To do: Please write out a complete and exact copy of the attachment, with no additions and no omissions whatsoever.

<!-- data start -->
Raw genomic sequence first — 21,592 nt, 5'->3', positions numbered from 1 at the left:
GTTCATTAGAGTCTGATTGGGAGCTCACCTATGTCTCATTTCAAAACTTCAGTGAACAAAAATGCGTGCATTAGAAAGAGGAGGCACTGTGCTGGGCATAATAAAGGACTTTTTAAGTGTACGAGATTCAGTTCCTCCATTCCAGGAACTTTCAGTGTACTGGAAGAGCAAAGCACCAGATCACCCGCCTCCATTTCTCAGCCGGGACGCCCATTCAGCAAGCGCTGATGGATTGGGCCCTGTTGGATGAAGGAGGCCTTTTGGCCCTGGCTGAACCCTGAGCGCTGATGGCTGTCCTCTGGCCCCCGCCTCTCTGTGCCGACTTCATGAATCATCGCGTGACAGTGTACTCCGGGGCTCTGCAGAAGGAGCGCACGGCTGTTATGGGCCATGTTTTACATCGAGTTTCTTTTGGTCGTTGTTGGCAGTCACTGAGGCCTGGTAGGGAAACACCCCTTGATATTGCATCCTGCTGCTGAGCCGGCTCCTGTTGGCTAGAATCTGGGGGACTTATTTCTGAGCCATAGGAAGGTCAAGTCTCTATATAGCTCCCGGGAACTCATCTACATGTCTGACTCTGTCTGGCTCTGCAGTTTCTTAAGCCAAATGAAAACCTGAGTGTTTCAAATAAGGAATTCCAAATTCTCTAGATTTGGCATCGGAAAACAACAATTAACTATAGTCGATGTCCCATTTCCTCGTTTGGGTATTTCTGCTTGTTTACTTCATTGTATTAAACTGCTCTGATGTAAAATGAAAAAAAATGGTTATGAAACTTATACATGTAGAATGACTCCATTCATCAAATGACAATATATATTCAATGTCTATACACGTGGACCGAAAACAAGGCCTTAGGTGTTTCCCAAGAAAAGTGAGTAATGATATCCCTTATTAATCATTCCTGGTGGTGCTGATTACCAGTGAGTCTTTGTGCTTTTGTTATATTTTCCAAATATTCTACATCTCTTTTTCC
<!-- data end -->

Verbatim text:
Raw genomic sequence first — 21,592 nt, 5'->3', positions numbered from 1 at the left:
GTTCATTAGAGTCTGATTGGGAGCTCACCTATGTCTCATTTCAAAACTTCAGTGAACAAAAATGCGTGCATTAGAAAGAGGAGGCACTGTGCTGGGCATAATAAAGGACTTTTTAAGTGTACGAGATTCAGTTCCTCCATTCCAGGAACTTTCAGTGTACTGGAAGAGCAAAGCACCAGATCACCCGCCTCCATTTCTCAGCCGGGACGCCCATTCAGCAAGCGCTGATGGATTGGGCCCTGTTGGATGAAGGAGGCCTTTTGGCCCTGGCTGAACCCTGAGCGCTGATGGCTGTCCTCTGGCCCCCGCCTCTCTGTGCCGACTTCATGAATCATCGCGTGACAGTGTACTCCGGGGCTCTGCAGAAGGAGCGCACGGCTGTTATGGGCCATGTTTTACATCGAGTTTCTTTTGGTCGTTGTTGGCAGTCACTGAGGCCTGGTAGGGAAACACCCCTTGATATTGCATCCTGCTGCTGAGCCGGCTCCTGTTGGCTAGAATCTGGGGGACTTATTTCTGAGCCATAGGAAGGTCAAGTCTCTATATAGCTCCCGGGAACTCATCTACATGTCTGACTCTGTCTGGCTCTGCAGTTTCTTAAGCCAAATGAAAACCTGAGTGTTTCAAATAAGGAATTCCAAATTCTCTAGATTTGGCATCGGAAAACAACAATTAACTATAGTCGATGTCCCATTTCCTCGTTTGGGTATTTCTGCTTGTTTACTTCATTGTATTAAACTGCTCTGATGTAAAATGAAAAAAAATGGTTATGAAACTTATACATGTAGAATGACTCCATTCATCAAATGACAATATATATTCAATGTCTATACACGTGGACCGAAAACAAGGCCTTAGGTGTTTCCCAAGAAAAGTGAGTAATGATATCCCTTATTAATCATTCCTGGTGGTGCTGATTACCAGTGAGTCTTTGTGCTTTTGTTATATTTTCCAAATATTCTACATCTCTTTTTCC